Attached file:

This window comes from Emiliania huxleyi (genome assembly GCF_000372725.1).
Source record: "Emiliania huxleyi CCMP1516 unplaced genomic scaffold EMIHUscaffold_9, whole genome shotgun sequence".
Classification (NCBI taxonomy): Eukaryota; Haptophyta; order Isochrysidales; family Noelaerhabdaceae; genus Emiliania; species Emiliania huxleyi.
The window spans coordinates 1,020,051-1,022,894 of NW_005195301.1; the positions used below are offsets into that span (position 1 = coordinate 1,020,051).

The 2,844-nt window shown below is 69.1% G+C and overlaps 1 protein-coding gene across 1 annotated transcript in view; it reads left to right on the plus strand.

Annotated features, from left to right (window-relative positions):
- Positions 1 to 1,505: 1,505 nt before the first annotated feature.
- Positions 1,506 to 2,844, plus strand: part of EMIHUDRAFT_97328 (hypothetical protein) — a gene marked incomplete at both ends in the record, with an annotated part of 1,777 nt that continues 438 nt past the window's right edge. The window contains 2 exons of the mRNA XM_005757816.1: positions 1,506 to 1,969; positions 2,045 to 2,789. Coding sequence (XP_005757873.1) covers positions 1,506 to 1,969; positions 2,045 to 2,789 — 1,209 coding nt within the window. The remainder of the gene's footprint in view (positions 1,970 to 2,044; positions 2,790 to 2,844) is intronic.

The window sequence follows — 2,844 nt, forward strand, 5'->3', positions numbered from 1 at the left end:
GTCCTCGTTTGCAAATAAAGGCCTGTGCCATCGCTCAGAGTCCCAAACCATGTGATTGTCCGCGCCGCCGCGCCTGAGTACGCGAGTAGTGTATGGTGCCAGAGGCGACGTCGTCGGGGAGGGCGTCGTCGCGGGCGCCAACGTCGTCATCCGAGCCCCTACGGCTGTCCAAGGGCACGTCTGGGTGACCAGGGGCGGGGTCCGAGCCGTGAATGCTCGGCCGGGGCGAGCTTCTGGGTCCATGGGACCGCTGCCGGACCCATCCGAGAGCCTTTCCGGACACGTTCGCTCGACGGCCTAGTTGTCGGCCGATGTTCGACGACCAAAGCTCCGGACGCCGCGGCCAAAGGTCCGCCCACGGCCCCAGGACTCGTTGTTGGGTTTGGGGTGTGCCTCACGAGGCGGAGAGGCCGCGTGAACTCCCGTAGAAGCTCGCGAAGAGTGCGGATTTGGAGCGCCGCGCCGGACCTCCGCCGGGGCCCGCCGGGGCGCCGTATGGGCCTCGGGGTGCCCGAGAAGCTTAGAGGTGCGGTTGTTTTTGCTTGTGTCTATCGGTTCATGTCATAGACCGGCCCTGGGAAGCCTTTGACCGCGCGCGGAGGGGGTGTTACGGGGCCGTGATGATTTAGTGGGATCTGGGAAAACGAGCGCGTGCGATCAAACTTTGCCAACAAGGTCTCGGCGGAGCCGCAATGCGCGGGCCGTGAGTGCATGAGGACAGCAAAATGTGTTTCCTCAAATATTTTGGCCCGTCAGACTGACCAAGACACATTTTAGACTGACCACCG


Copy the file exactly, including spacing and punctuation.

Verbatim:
This window comes from Emiliania huxleyi (genome assembly GCF_000372725.1).
Source record: "Emiliania huxleyi CCMP1516 unplaced genomic scaffold EMIHUscaffold_9, whole genome shotgun sequence".
Classification (NCBI taxonomy): Eukaryota; Haptophyta; order Isochrysidales; family Noelaerhabdaceae; genus Emiliania; species Emiliania huxleyi.
The window spans coordinates 1,020,051-1,022,894 of NW_005195301.1; the positions used below are offsets into that span (position 1 = coordinate 1,020,051).

The 2,844-nt window shown below is 69.1% G+C and overlaps 1 protein-coding gene across 1 annotated transcript in view; it reads left to right on the plus strand.

Annotated features, from left to right (window-relative positions):
- Positions 1 to 1,505: 1,505 nt before the first annotated feature.
- Positions 1,506 to 2,844, plus strand: part of EMIHUDRAFT_97328 (hypothetical protein) — a gene marked incomplete at both ends in the record, with an annotated part of 1,777 nt that continues 438 nt past the window's right edge. The window contains 2 exons of the mRNA XM_005757816.1: positions 1,506 to 1,969; positions 2,045 to 2,789. Coding sequence (XP_005757873.1) covers positions 1,506 to 1,969; positions 2,045 to 2,789 — 1,209 coding nt within the window. The remainder of the gene's footprint in view (positions 1,970 to 2,044; positions 2,790 to 2,844) is intronic.

The window sequence follows — 2,844 nt, forward strand, 5'->3', positions numbered from 1 at the left end:
GTCCTCGTTTGCAAATAAAGGCCTGTGCCATCGCTCAGAGTCCCAAACCATGTGATTGTCCGCGCCGCCGCGCCTGAGTACGCGAGTAGTGTATGGTGCCAGAGGCGACGTCGTCGGGGAGGGCGTCGTCGCGGGCGCCAACGTCGTCATCCGAGCCCCTACGGCTGTCCAAGGGCACGTCTGGGTGACCAGGGGCGGGGTCCGAGCCGTGAATGCTCGGCCGGGGCGAGCTTCTGGGTCCATGGGACCGCTGCCGGACCCATCCGAGAGCCTTTCCGGACACGTTCGCTCGACGGCCTAGTTGTCGGCCGATGTTCGACGACCAAAGCTCCGGACGCCGCGGCCAAAGGTCCGCCCACGGCCCCAGGACTCGTTGTTGGGTTTGGGGTGTGCCTCACGAGGCGGAGAGGCCGCGTGAACTCCCGTAGAAGCTCGCGAAGAGTGCGGATTTGGAGCGCCGCGCCGGACCTCCGCCGGGGCCCGCCGGGGCGCCGTATGGGCCTCGGGGTGCCCGAGAAGCTTAGAGGTGCGGTTGTTTTTGCTTGTGTCTATCGGTTCATGTCATAGACCGGCCCTGGGAAGCCTTTGACCGCGCGCGGAGGGGGTGTTACGGGGCCGTGATGATTTAGTGGGATCTGGGAAAACGAGCGCGTGCGATCAAACTTTGCCAACAAGGTCTCGGCGGAGCCGCAATGCGCGGGCCGTGAGTGCATGAGGACAGCAAAATGTGTTTCCTCAAATATTTTGGCCCGTCAGACTGACCAAGACACATTTTAGACTGACCACCG